- debug: msg="{{ item.middlename }}"
  loop: "{{ users }}"
  when: item.middlename is defined

This results in “skipping” lines polluting the output, however. To avoid this, use

- debug: msg="{{ item.middlename }}"
  loop: "{{ users | selectattr('middlename','defined') | list }}"

This, however, grows unwieldy when you need to chain many conditions. But remember that you can break lines, that’ll work just as well:

- debug: msg="{{ item.middlename }}"
  loop: "{{ users
    | selectattr('middlename','defined')
    | list }}"

VScode extension highighting tips

Reusing parts of another grammar

Could be hard to find, but actually it’s pretty simple:

"patterns": [
  {
     "include": "source.mylanguage#action-body", //Here it is
     "name": "meta.mylanguage.another_language"
  }
]

Custom language highlighting in hovers

You need to inject your language into markdown (package.json):

"grammars": [
  "scopeName": "markdown.mylanguage",
  "path": "./syntaxes/mylanguage-markdown-injection.tmLanguage.json",
  "injectTo": [
    "text.html.markdown"
  ],
  "embeddedLanguages": {
    "meta.embedded.block.mylanguage": "mylanguage"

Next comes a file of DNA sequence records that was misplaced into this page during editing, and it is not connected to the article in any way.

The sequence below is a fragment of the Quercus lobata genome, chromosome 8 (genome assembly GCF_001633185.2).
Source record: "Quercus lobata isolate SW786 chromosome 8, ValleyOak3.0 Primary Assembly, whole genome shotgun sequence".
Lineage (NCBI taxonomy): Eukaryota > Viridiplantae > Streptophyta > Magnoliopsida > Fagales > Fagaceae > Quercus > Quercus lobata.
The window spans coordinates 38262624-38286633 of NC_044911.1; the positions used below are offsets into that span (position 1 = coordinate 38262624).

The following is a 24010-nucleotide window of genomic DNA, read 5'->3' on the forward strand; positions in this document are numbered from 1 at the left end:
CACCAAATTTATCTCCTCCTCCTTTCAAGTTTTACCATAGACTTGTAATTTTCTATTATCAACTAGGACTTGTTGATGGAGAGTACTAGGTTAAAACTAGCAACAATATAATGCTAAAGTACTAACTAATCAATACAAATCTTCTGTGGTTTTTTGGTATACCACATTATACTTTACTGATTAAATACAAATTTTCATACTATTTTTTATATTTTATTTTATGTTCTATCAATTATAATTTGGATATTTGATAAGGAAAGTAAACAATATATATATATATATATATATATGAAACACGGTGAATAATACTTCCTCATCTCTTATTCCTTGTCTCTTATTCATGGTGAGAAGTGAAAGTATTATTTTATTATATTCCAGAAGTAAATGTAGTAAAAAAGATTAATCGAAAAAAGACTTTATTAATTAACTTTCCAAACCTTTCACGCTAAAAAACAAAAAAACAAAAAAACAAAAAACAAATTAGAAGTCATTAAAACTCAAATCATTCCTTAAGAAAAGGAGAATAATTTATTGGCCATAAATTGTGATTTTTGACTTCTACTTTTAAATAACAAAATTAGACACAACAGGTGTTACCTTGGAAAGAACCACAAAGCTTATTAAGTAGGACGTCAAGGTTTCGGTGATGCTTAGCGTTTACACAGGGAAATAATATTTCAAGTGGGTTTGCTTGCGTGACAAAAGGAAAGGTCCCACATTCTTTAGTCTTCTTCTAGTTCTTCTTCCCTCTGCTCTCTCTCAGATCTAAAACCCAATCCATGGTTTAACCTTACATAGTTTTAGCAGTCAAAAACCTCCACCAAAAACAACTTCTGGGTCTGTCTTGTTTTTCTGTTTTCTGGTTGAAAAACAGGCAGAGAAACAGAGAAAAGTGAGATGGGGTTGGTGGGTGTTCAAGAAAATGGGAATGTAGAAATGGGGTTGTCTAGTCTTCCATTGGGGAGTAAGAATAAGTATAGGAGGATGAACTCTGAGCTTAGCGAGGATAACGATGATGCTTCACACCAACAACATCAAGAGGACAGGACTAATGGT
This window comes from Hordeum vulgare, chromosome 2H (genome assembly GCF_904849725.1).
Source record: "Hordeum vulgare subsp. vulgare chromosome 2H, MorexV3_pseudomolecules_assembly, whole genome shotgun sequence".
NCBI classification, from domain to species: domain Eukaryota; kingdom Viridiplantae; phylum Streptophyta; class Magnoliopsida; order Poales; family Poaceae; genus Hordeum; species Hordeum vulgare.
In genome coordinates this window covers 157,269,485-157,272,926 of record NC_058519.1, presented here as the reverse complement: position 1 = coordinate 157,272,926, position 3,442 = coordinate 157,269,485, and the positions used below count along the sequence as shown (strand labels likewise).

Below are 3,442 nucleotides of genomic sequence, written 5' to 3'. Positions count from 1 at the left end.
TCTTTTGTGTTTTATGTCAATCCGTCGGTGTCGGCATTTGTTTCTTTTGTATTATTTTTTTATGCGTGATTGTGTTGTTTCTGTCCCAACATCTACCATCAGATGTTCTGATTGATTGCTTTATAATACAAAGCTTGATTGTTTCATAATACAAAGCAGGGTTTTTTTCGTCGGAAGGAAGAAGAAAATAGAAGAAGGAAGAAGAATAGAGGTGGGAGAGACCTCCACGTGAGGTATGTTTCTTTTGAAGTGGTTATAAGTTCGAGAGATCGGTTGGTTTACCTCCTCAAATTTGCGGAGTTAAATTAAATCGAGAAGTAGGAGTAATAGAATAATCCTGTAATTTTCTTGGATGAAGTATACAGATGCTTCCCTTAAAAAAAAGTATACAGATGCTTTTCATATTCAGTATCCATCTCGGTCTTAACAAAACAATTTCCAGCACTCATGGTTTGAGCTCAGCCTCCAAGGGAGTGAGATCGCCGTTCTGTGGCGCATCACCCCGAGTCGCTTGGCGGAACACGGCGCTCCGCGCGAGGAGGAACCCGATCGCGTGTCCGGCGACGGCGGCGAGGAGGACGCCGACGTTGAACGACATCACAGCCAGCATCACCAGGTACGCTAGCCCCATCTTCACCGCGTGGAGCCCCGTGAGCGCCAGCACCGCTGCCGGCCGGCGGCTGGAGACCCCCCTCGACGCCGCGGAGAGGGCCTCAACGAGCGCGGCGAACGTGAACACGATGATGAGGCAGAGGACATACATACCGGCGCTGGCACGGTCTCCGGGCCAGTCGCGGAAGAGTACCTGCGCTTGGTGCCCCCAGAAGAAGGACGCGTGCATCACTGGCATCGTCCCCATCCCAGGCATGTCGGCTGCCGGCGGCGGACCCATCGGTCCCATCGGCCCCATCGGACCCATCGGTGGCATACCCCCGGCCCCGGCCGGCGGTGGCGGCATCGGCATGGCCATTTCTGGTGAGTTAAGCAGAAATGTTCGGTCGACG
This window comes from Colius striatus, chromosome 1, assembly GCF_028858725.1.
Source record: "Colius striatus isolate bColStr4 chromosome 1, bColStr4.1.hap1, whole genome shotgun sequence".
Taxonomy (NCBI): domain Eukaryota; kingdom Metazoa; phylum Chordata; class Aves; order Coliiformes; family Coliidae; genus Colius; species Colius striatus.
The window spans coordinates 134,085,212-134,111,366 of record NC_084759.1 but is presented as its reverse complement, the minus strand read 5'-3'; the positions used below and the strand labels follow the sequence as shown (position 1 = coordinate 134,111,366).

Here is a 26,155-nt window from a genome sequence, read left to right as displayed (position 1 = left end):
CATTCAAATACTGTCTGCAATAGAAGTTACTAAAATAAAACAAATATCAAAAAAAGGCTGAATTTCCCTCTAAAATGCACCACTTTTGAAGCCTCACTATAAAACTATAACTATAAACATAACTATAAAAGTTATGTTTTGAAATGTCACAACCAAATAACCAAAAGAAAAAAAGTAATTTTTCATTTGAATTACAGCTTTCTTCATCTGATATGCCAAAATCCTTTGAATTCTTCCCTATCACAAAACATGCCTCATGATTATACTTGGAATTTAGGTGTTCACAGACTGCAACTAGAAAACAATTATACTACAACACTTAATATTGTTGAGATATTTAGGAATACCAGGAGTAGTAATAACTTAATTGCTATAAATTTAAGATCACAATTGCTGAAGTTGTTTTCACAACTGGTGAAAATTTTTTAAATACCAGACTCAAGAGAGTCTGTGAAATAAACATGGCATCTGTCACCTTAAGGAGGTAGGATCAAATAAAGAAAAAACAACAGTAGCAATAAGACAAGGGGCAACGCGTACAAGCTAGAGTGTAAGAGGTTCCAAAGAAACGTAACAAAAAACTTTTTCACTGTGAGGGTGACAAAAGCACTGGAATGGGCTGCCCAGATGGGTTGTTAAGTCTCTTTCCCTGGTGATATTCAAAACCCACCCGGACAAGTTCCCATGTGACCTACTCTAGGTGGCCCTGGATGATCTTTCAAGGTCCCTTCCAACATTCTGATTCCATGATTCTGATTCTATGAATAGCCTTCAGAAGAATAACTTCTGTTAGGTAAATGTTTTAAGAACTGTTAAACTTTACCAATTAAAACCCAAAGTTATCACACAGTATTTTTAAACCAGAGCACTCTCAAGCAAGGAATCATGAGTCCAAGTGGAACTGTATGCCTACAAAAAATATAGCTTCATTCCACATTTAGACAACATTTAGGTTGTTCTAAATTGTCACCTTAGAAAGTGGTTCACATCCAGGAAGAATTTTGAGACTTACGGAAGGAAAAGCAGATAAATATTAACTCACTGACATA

}
]

(Also see an excellent example).

Navbar menu for a large static website

Say you need to make a navigation menu bar for a large static (HTML) website. Very large, maybe thousands of pages.

First problem would be – how to put this menu onto every page. Remember, the site is static, files can’t be changed. Fortunately, even static pages can be modified with a combination of SSI (server side includes) and Nginx sub_filter directive. So you can generate a separate HTML file for the menu (SmartMenus is a good choice for that) and then insert it at web server level. Nginx example:

ssi on;
sub_filter '</body>' '<!--# include file="/navbar.html" --> </body>';
sub_filter_once on;
sub_filter_last_modified off;

Where navbar.html is SmartMenus-style list. Very clean and pluggable solution. Can be styled, disabled/enabled when necessary, etc.

It will work fine more for small/medium-sized sites, maybe hundreds of pages. However, once we’re talking thousands, you’ll probably notice that menu becomes bigger than the pages themselves. It could be a a few Mb. And once it gets inserted into every 50 Kb page, you’ll notice that every page load is painfully slow – no surprise here. And even after reload, the pages will be clunky – having to parse several Mb of HTML with Javascript is expensive.

An obvious workaround to that would be to load the menu once and cache it. But it’s not possible if it gets inserted into every page directly.

Well… it sounds like a job for iframe, right? Put one on top, and display the menu there. Of course, wrong. I don’t want to bore you with details, let’s just say that iframes were ugly (from aestetic and programming perspectives) in the 90s, and they still are. Just avoid them.